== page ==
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digitalmars.D - Property and method groups

reply Sjoerd van Leent <svanleent gmail.com> writes:
It appears that there are really different discussions about properties. There
is a discussion about letting properties look and act as much as fields, and
there is a discussion about calling member methods on returning structs.

I'd like to seperate these discussions. First, I don't think it is wise to call
a member on a returning struct, because of the expectation that the underlying
object knows about the change. Thus is not true for a struct.

What I want to talk about is a completely different approach to the a.b.c
problem, and with that I just make my own proposal, that is completely
different from any other, which I call groups.

Suppose we have a rather big class with many methods and properties, this could
come in handy. My idea is to introduce groups, in some ways similar to the idea
of namespaces.

class A
{
   group bar
   {
      int foo()
      {
         return 123;
      }
      void foo(int i)
      {
         // do something spectacular
      }
   }
}

This could be called as:

auto o = new A();
auto i = o.bar.foo;
o.bar.foo = 123;

Fun thing about groups is that it is much more flexible. For example, basic and
advanced methods can be separated, etc.

Just my 2 cents
Jul 31 2009
next sibling parent reply Jarrett Billingsley <jarrett.billingsley gmail.com> writes:
On Fri, Jul 31, 2009 at 5:37 AM, Sjoerd van Leent<svanleent gmail.com> wrot=
e:
 It appears that there are really different discussions about properties. =

ds, and there is a discussion about calling member methods on returning str= ucts.
 I'd like to seperate these discussions. First, I don't think it is wise t=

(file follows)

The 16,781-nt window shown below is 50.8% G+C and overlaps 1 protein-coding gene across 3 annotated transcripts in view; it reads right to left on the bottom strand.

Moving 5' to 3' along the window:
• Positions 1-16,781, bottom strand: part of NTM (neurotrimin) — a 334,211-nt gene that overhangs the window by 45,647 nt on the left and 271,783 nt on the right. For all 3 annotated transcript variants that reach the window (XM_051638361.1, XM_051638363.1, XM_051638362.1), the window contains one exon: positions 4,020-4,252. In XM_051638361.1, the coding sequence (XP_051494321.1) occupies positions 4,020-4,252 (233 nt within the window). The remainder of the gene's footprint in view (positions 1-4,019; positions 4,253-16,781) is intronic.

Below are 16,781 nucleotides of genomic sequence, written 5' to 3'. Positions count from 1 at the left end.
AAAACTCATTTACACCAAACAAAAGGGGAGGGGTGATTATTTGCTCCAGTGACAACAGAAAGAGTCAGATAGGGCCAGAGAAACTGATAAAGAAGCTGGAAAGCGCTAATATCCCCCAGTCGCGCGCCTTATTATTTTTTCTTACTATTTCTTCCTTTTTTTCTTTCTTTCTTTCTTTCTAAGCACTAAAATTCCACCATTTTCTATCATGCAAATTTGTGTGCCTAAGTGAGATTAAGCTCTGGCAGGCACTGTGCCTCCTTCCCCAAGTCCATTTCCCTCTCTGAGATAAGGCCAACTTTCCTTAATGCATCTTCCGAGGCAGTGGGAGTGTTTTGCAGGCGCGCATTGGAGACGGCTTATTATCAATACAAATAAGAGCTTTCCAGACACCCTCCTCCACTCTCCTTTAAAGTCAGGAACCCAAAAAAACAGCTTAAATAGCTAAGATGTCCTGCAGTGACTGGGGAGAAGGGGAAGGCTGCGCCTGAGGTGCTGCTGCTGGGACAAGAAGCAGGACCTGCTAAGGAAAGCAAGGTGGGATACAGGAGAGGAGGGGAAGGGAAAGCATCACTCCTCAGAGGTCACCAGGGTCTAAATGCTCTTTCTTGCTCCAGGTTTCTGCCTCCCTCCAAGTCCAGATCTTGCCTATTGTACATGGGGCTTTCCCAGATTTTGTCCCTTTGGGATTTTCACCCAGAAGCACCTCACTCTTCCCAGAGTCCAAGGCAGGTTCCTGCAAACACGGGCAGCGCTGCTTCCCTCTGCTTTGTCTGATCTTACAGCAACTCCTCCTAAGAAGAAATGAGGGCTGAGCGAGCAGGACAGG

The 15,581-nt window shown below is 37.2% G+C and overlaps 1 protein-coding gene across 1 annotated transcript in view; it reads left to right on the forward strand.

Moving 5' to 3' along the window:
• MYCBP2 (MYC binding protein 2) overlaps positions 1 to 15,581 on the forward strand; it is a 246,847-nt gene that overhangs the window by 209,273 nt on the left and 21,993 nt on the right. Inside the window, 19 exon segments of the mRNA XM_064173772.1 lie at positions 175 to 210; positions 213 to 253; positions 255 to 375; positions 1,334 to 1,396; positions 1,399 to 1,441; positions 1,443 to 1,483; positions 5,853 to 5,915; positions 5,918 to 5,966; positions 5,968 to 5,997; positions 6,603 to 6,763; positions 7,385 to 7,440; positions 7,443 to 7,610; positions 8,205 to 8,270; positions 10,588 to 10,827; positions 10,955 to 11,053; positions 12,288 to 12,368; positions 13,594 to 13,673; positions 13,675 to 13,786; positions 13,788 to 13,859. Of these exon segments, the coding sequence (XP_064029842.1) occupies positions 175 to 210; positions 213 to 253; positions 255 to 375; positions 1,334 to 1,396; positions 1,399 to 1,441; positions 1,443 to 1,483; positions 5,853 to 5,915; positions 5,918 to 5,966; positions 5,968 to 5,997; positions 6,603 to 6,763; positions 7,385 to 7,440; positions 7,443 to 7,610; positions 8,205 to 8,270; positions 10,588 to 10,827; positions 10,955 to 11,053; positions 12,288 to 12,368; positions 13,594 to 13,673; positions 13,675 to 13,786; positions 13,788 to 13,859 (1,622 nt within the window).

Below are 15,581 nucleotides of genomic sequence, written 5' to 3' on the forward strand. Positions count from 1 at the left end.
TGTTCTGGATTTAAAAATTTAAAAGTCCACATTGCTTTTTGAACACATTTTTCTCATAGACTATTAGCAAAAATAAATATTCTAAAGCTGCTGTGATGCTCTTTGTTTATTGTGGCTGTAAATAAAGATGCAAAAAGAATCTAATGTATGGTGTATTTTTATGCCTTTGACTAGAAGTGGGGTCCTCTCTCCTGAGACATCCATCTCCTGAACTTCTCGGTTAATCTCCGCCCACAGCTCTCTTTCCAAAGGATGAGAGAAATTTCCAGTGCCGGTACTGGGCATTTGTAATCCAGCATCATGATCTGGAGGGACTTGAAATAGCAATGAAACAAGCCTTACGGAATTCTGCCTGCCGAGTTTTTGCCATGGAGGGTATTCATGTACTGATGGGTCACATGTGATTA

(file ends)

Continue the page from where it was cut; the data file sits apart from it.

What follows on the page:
underlying object knows about the change. Thus is not true for a struct.
 What I want to talk about is a completely different approach to the a.b.c=

ferent from any other, which I call groups.
 Suppose we have a rather big class with many methods and properties, this=

to the idea of namespaces.
 class A
 {
 =A0 group bar
 =A0 {
 =A0 =A0 =A0int foo()
 =A0 =A0 =A0{
 =A0 =A0 =A0 =A0 return 123;
 =A0 =A0 =A0}
 =A0 =A0 =A0void foo(int i)
 =A0 =A0 =A0{
 =A0 =A0 =A0 =A0 // do something spectacular
 =A0 =A0 =A0}
 =A0 }
 }

 This could be called as:

 auto o =3D new A();
 auto i =3D o.bar.foo;
 o.bar.foo =3D 123;

 Fun thing about groups is that it is much more flexible. For example, bas=

Man, it's 2006 all over again! http://www.digitalmars.com/d/archives/digitalmars/D/41903.html#N41905 And that thread was about - oh boy - properties. ;)
Jul 31 2009
parent Sjoerd van Leent <svanleent gmail.com> writes:
Jarrett Billingsley Wrote:

 On Fri, Jul 31, 2009 at 5:37 AM, Sjoerd van Leent<svanleent gmail.com> wrote:
 It appears that there are really different discussions about properties. There
is a discussion about letting properties look and act as much as fields, and
there is a discussion about calling member methods on returning structs.

 I'd like to seperate these discussions. First, I don't think it is wise to
call a member on a returning struct, because of the expectation that the
underlying object knows about the change. Thus is not true for a struct.

 What I want to talk about is a completely different approach to the a.b.c
problem, and with that I just make my own proposal, that is completely
different from any other, which I call groups.

 Suppose we have a rather big class with many methods and properties, this
could come in handy. My idea is to introduce groups, in some ways similar to
the idea of namespaces.

 class A
 {
   group bar
   {
      int foo()
      {
         return 123;
      }
      void foo(int i)
      {
         // do something spectacular
      }
   }
 }

 This could be called as:

 auto o = new A();
 auto i = o.bar.foo;
 o.bar.foo = 123;

 Fun thing about groups is that it is much more flexible. For example, basic
and advanced methods can be separated, etc.

Man, it's 2006 all over again! http://www.digitalmars.com/d/archives/digitalmars/D/41903.html#N41905 And that thread was about - oh boy - properties. ;)

It's nice to be repetitive and say the same things that should've been implemented in D1 already. :-)
Jul 31 2009
prev sibling parent Jesse Phillips <jessekphillips gmail.com> writes:
On Fri, 31 Jul 2009 05:37:50 -0400, Sjoerd van Leent wrote:

 It appears that there are really different discussions about properties.
 There is a discussion about letting properties look and act as much as
 fields, and there is a discussion about calling member methods on
 returning structs.
 
 I'd like to seperate these discussions. First, I don't think it is wise
 to call a member on a returning struct, because of the expectation that
 the underlying object knows about the change. Thus is not true for a
 struct.

Sounds to me like you missed the beginning of the discussion: http://www.digitalmars.com/webnews/newsgroups.php? art_group=digitalmars.D&article_id=94225
Jul 31 2009